Click on any WAVE tool icon for more information

On the right, where your web site is pictured, you can click on any icon to get a brief explanation and a link to more information. In this image, the yellow alert icon is telling me that the link in the date goes to the same place as the link in the H1 heading just before it. This isn’t great, but it also is something about WordPress that I cannot change easily. I’ll get into what you can and cannot fix easily in just a bit.

You can look at the code for the items the icons mention if you click the “code” tab at the bottom.

The code panel shows you the code related to any icon you click on the page of WAVE tool results

When you click the “code” panel, you go right to the code for any icon you click.

Fixes: Dealing with Content

The easy fixes for WAVE tool errors and alerts all deal with the content of your page. This is the stuff you control when you enter a new post.

  • WAVE looks for alt text on images. The WordPress image uploader always wants to add title text—you don’t need that. You do need alt text that describes what your image is and how it functions as part of your content.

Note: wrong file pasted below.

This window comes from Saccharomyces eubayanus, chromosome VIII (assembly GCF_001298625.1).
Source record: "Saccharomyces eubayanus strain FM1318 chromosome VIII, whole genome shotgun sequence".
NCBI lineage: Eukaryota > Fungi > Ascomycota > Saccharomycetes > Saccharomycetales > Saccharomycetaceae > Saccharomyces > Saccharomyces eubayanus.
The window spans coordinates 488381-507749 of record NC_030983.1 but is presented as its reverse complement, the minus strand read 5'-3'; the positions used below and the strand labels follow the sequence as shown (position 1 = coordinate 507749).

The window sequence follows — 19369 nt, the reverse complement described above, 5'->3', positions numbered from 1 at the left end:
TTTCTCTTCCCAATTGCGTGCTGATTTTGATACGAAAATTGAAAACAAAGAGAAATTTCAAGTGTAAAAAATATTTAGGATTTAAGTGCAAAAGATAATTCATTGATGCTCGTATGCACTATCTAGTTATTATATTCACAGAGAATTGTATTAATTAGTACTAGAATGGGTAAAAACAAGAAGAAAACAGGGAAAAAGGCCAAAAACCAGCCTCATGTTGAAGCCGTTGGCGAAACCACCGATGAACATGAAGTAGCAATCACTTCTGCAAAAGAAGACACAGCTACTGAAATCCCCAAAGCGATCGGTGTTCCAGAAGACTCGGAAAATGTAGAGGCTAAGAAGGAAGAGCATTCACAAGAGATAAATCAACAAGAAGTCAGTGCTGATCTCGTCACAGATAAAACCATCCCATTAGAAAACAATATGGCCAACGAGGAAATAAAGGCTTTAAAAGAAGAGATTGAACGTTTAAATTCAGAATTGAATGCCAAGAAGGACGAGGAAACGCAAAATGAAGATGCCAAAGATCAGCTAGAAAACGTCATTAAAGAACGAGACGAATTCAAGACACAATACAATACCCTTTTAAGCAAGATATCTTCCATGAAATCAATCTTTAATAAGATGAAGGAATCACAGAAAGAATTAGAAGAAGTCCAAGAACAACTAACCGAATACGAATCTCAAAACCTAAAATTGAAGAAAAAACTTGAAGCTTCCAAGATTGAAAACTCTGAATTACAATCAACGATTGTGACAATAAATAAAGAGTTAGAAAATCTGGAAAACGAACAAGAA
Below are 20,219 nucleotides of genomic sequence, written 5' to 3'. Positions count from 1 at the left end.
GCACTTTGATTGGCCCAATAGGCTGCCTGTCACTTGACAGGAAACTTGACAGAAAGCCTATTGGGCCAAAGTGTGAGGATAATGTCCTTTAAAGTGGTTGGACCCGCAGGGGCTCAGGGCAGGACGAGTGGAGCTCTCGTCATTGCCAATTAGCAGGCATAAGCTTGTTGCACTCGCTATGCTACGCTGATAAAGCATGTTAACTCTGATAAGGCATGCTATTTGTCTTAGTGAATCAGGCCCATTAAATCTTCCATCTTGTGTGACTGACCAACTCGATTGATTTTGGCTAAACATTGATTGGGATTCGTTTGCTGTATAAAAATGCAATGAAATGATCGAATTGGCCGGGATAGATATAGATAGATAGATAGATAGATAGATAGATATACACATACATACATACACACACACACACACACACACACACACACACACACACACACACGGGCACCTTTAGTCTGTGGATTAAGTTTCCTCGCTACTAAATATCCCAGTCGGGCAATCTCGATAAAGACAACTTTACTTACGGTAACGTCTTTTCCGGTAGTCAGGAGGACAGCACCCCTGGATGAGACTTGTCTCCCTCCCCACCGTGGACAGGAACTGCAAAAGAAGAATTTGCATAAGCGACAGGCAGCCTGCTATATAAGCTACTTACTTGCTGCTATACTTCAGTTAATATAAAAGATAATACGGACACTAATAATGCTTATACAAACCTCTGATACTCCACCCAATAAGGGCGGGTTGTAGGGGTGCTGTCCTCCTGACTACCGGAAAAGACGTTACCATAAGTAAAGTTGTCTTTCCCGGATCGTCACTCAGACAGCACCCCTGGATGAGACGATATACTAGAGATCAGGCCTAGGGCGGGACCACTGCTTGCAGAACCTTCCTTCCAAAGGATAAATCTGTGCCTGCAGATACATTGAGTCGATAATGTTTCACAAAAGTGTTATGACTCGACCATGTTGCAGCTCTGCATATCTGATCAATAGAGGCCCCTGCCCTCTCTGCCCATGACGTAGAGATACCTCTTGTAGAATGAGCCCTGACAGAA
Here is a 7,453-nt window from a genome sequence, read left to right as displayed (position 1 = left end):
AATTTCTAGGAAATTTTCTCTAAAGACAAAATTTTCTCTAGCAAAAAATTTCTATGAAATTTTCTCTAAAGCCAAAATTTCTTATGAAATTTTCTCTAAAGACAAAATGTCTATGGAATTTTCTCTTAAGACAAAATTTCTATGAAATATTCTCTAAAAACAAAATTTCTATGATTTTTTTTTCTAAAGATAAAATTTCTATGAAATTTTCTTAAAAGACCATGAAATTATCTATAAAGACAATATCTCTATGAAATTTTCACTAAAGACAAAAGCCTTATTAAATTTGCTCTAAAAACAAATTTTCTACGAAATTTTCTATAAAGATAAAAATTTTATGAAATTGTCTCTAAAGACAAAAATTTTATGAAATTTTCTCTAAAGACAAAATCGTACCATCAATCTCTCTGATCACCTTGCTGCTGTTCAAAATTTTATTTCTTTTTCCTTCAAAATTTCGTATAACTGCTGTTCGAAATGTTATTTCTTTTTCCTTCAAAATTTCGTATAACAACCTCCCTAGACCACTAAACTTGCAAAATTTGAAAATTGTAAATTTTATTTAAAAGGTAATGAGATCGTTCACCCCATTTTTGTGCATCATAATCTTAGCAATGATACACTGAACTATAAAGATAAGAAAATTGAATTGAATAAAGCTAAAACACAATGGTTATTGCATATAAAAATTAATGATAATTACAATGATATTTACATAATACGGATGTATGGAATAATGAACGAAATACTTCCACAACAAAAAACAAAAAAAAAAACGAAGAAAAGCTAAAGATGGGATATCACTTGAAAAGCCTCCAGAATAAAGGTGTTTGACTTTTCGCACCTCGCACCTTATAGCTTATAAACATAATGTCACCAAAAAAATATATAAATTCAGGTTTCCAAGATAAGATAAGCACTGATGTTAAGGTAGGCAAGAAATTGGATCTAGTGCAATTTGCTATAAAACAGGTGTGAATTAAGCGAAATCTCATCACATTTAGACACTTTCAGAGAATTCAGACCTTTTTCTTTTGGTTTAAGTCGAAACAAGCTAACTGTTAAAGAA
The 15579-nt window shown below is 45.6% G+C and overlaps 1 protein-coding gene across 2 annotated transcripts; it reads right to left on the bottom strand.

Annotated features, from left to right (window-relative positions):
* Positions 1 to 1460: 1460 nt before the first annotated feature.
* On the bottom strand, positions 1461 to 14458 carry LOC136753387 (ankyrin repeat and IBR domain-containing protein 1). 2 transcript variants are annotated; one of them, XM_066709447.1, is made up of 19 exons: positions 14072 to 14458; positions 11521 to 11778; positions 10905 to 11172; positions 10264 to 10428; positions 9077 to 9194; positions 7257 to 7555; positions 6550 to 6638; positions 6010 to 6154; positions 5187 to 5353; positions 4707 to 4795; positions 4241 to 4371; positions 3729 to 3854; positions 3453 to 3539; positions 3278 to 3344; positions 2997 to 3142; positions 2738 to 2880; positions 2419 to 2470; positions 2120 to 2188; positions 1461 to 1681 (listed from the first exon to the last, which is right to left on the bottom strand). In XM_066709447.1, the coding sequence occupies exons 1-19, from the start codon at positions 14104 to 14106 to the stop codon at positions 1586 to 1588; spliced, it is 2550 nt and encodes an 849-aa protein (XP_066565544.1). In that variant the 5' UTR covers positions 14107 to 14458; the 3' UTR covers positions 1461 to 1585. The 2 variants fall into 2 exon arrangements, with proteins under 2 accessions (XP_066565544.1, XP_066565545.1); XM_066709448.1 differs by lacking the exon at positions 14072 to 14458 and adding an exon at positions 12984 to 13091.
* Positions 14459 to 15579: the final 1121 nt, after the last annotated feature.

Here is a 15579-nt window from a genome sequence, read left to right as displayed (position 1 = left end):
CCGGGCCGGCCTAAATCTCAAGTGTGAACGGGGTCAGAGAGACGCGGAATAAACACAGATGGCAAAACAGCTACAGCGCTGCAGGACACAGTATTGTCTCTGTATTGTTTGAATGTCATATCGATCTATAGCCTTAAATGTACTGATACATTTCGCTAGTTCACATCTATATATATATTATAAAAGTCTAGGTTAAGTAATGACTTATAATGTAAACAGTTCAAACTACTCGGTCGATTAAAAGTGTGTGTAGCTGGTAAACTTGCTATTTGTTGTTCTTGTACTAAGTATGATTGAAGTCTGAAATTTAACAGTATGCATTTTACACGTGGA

• The WAVE tool checks for structural elements like headings and lists. Headings are important in terms of organization, structure, and information hierarchy. These should be real headings made from tags that begin with “h,” like h1 or h2 or h3, and not some words that you’ve made bold. Headings also help with navigation for users on assistive devices like screen readers.

If you don’t have these two features on your page, you need to change your habits as you write your content. Add the alt text as you embed images, and make headings using the formatting tools in the tool bar as you write your post.

Fixes: Dealing with CSS

You may have errors that relate not to how you enter content, but to the CSS for your blog. Perhaps your color scheme lacks enough contrast for certain users. In How (and When and Why) to Set Up a Child Theme in WordPress, I explained how to change the CSS in your blog with a child theme. If you need to increase color contrast or make other changes involving styles, a child theme is the way to do it.

Fixes: Dealing with Code

Some errors and alerts come out of the code that comes from WordPress. Sometimes errors like these are easy to fix; sometimes they are not. I pointed out a case above where duplicate links were shown in an alert. That’s just going to be that way on my blog.

The WAVE tools error for a lack of label on a form field.